Art of the Bribe

The Art of the Bribe James Heinzen & The Art of the Bribe at Tredyffrin Public Library

Professor James Heinzen discusses his new book The Art of the Bribe on Thursday, December 8 at 7 pm

Thanks to Professor Heinzen for taking some time to introduce himself & his topic before his presentation.

Briefly describe yourself & the topic you will be discussing at the library.

I am a Professor of History at Rowan University in Glassboro, New Jersey. Previously, I served on the board of the Tredyffrin Libraries for six years. I have taught at a number of universities, including the University of Pennsylvania, Yale University, and Princeton University.

My book examines corruption in the Soviet Union during the reign of Josef Stalin. I am a social and political historian, with particular interest in bribery as a part of everyday life. I did the research for this book in declassified Russian government and Communist Party archives, located mainly in Moscow. To do the research, I made seven trips to Moscow archives over the course of the past 12 years.

Discuss your interest in that topic:James Heinzen

I first became interested in the history of bribery when I was robbed in Moscow in 1992, just after the collapse of communism.  My wallet was swiped by a group of kids while I was walking in central Moscow. When I went to the local police station to report the crime, the captain in charge casually asked me for a bribe as we sipped tea in his office. His proposition was shocking, in part because it was so open. After I finished researching and writing my first book, I set myself to trying to find information in Russian archives about bribery during the darkest period of Russian history, and the most unknown to historians, the period that historians call  “late Stalinism” after World War II.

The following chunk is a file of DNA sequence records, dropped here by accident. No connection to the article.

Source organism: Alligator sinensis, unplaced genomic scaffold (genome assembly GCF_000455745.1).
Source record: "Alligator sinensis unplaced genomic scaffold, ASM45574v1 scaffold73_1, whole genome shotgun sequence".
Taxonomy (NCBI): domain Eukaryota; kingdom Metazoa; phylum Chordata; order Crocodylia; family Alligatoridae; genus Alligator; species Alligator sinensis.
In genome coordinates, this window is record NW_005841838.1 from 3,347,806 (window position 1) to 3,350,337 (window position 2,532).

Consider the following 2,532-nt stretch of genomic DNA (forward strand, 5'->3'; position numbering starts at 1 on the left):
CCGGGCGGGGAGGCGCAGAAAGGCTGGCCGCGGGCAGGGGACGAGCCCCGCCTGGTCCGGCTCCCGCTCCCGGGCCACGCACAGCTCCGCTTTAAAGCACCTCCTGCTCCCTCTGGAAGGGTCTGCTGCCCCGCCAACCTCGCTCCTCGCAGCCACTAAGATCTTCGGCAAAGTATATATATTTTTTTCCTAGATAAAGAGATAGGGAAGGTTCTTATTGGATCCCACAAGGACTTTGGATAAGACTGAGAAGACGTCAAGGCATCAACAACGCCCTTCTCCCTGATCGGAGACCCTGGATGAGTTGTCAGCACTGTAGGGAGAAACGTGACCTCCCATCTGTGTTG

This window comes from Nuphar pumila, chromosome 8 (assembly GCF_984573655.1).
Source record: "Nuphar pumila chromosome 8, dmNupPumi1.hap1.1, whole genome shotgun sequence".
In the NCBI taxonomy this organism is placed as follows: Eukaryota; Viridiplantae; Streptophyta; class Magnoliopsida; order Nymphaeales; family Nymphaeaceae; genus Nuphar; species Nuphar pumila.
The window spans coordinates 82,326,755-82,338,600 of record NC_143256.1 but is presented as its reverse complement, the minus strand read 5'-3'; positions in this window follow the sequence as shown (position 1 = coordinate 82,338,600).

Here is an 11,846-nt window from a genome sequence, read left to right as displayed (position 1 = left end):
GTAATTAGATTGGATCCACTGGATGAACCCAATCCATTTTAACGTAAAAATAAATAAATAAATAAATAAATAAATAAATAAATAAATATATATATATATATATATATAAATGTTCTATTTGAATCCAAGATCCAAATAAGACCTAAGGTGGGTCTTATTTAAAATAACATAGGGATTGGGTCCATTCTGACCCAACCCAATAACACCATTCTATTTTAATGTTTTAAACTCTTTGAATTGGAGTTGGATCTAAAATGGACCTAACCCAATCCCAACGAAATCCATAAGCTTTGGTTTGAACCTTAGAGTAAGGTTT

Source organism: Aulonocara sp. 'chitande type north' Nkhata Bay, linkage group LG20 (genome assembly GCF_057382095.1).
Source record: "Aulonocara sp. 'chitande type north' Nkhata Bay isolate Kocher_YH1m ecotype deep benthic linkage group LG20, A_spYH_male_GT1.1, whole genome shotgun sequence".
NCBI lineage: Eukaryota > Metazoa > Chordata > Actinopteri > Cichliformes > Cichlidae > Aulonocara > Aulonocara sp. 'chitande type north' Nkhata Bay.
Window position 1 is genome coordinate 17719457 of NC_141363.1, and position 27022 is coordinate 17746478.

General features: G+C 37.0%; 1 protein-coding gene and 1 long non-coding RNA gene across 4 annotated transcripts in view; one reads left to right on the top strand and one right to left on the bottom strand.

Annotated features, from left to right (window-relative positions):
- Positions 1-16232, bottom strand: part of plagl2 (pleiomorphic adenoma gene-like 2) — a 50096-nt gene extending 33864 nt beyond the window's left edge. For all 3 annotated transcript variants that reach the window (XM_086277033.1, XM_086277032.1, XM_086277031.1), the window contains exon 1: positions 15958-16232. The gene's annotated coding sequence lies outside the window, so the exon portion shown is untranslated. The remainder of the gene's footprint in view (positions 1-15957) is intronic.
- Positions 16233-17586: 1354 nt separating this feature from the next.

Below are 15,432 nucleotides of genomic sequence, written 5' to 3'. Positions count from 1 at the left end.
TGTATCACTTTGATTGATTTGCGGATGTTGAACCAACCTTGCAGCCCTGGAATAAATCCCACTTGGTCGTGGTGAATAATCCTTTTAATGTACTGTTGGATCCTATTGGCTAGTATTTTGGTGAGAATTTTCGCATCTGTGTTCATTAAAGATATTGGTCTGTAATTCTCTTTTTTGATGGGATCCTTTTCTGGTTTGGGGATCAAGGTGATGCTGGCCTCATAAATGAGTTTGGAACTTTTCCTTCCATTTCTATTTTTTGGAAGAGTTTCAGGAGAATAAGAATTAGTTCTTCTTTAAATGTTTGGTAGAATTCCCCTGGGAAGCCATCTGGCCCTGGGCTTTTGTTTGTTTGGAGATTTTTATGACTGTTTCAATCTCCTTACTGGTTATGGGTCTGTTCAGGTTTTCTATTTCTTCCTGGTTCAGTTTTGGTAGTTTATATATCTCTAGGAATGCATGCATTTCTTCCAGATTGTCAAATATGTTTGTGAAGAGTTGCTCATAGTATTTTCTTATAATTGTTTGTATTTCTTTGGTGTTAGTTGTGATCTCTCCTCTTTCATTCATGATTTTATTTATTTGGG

Who has been the most inspirational person in your life?

One of the most influential people in shaping my professional path is my Trinity College Russian history professor, Samuel Kassow. Professor Kassow was a great teacher, who encouraged me to study the Russian language and then to spend a semester in Moscow in the early 1980s. It was during that period of extreme Cold War tensions between the US and the USSR that I became deeply fascinated with Russia—its history, culture, and people.

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